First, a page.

A third helping of huckleberries to Montana’s DISCLOSE Act, which survived a court challenge for the third time in the last seven months, according to the Montana Attorney General’s Office. Attorney General Tim Fox has been defending the state’s campaign laws against legal challenges, the most recent coming from Montanans for Community Development, a political committee alleging that the campaign reporting requirements designed to ensure transparency in elections are too vague, broad and unconstitutional besides. Fortunately, the Ninth U.S. Circuit Court of Appeals found that the laws passed by the Montana Legislature in 2015 are indeed constitutional. It’s good to know these much-needed laws remain in place as Montana marches through another contentious election season.
Possibly contaminated chokecherries to the U.S. Environmental Protection Agency for its “completely inadequate” response to Missoula County commissioners’ concerns about a possible breach in the berm separating contaminated holding ponds at the old Smurfit-Stone mill site and the Clark Fork River. EPA officials are going to speed up the testing process to determine if the river has been contaminated – but lack any response plan if test results are positive. While historic flooding has led commissioners to treat the situation as the emergency it clearly is, the possibility of a breach has been a concern for many years and should have been addressed by the EPA long before now.
Healing huckleberries to Amber Kornak, the U.S. Fish and Wildlife Service field assistant who was mauled by a bear while working on a project in the Poorman Creek area of the Cabinet Mountains south of Libby — and then hiked 2 miles to her vehicle and drove for help. Kornak is now recovering at a Kalispell hospital after suffering skull fractures and severe cuts on her head, neck and back. Those familiar with the grizzly bear attack scene in the movie “The Revenant” will appreciate the grit it took for Kornak to hike such a distance with her injuries — and anyone who lives in bear country should take note of the wisdom she showed in carrying bear spray, which she used to end the attack, as well as a communication device she used to call 911 just afterward. A GoFundMe page has been set up to help Kornak with her medical expenses; as of Thursday, more than 500 individuals had contributed more than $34,500.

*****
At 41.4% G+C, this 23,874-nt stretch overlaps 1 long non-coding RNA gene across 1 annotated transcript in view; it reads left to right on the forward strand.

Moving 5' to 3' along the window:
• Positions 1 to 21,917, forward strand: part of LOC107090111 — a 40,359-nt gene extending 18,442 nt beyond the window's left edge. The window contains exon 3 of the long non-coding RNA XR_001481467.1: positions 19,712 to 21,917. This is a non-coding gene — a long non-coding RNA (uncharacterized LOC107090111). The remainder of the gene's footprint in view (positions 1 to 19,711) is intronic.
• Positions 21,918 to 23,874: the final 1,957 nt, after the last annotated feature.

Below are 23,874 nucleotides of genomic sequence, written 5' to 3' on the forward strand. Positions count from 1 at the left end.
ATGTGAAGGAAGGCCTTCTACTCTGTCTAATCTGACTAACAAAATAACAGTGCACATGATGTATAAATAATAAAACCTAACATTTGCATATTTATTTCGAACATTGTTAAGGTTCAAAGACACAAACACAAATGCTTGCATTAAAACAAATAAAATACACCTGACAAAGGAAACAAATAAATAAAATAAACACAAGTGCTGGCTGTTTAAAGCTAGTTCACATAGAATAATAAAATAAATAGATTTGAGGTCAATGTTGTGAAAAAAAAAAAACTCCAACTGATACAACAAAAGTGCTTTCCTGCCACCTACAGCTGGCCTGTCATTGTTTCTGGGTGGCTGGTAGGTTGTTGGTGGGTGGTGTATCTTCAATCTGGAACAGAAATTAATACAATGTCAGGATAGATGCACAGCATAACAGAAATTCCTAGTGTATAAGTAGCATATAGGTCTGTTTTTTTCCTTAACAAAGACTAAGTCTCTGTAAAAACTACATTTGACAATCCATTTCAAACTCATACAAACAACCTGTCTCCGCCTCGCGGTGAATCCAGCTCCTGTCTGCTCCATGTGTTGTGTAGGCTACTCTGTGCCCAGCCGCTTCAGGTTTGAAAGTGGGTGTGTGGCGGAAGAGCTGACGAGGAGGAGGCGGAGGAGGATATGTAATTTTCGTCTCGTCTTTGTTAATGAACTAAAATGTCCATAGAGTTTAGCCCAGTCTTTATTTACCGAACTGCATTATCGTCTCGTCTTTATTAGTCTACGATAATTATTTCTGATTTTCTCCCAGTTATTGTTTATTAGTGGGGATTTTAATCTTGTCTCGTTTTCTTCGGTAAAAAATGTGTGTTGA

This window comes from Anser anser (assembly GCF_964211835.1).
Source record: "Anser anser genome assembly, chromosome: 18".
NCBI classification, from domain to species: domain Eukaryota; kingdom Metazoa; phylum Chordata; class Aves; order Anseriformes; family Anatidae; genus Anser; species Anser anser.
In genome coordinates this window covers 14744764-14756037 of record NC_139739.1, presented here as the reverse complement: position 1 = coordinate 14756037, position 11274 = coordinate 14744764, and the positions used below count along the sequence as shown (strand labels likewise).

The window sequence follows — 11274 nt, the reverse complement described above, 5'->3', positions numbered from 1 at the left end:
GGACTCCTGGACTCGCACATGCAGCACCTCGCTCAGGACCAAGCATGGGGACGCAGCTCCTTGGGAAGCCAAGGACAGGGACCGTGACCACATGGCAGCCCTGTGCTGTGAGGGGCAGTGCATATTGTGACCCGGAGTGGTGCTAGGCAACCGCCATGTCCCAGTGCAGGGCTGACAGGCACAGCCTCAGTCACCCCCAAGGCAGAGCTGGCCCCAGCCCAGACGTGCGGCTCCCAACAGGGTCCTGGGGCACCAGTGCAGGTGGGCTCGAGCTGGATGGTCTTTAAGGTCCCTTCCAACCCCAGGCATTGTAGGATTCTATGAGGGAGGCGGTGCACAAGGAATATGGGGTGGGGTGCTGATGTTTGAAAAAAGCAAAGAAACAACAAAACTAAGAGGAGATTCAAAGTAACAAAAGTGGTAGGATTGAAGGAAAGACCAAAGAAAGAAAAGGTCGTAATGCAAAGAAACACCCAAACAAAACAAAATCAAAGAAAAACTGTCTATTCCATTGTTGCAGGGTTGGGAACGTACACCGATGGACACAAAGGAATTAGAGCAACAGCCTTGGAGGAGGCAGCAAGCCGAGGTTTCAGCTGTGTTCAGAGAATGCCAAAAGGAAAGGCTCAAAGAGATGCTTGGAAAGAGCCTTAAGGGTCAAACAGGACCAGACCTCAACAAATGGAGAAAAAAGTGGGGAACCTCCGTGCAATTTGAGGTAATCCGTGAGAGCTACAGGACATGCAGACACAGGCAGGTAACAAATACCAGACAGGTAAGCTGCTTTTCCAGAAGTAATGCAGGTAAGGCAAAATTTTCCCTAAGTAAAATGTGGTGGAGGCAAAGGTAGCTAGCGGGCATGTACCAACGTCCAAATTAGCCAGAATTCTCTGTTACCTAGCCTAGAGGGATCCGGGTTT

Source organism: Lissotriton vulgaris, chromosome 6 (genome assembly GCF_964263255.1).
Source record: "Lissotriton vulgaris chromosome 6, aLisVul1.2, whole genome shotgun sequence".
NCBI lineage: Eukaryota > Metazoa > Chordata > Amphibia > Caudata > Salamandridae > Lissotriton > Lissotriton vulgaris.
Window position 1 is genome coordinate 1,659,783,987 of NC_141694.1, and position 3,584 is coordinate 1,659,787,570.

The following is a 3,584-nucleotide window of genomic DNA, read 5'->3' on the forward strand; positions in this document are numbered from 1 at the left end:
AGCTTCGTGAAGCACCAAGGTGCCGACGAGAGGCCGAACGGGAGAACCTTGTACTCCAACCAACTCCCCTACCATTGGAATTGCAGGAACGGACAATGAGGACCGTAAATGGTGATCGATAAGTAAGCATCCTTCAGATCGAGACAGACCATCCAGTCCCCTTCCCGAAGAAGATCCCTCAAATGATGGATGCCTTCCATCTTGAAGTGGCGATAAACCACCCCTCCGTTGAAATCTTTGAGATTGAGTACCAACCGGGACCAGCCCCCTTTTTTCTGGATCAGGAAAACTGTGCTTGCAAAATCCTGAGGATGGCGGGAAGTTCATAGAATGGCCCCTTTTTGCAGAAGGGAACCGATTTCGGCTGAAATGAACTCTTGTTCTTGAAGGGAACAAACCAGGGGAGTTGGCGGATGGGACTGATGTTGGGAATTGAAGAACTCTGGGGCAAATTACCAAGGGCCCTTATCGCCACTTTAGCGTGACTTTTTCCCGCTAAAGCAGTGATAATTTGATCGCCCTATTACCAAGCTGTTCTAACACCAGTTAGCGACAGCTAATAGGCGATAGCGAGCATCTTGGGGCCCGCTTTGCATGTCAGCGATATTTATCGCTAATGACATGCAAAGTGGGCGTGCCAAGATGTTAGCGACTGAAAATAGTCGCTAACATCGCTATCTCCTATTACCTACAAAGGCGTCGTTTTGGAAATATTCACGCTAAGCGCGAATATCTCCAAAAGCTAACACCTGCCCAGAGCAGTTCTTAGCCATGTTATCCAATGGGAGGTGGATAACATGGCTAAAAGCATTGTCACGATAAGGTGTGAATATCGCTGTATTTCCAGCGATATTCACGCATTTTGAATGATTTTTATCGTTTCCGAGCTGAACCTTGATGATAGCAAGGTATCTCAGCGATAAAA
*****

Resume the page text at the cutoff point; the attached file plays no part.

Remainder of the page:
Gallons of chokecherries to the spike in gasoline prices that will have Memorial Day travelers paying more at the pump this weekend than they have since 2014. Nationally, gas prices have increased by about 50 cents, and drivers in the five-state Rocky Mountain region that includes Montana are paying an average of $2.97 per gallon, according to the Energy Information Administration. Last year the average was $2.37 per gallon.
A mouthful of huckleberries to the University of Montana professor whose proposal scored the highest rank possible and was consequently awarded a $4.5 million grant from the National Institutes of Health to study language and dyslexia in children. Julie Wolter, professor and chair of the UM Department of Communicative Sciences and Disorders, noted that her international team includes others at the Massachusetts General Hospital Institute of Health Professions, University of South Carolina and the Royal Holloway University of London, and explained that their work “is essential to developing effective national testing and teaching practices to assess, treat and prevent dyslexia in children with and without developmental language disorders." UM noted that Wolter has previously received, in collaboration with the Rural Institute of Inclusive Communities, $1.25 million from the U.S. Department of Education to train speech-language pathologists in rural and tribal communities in Montana.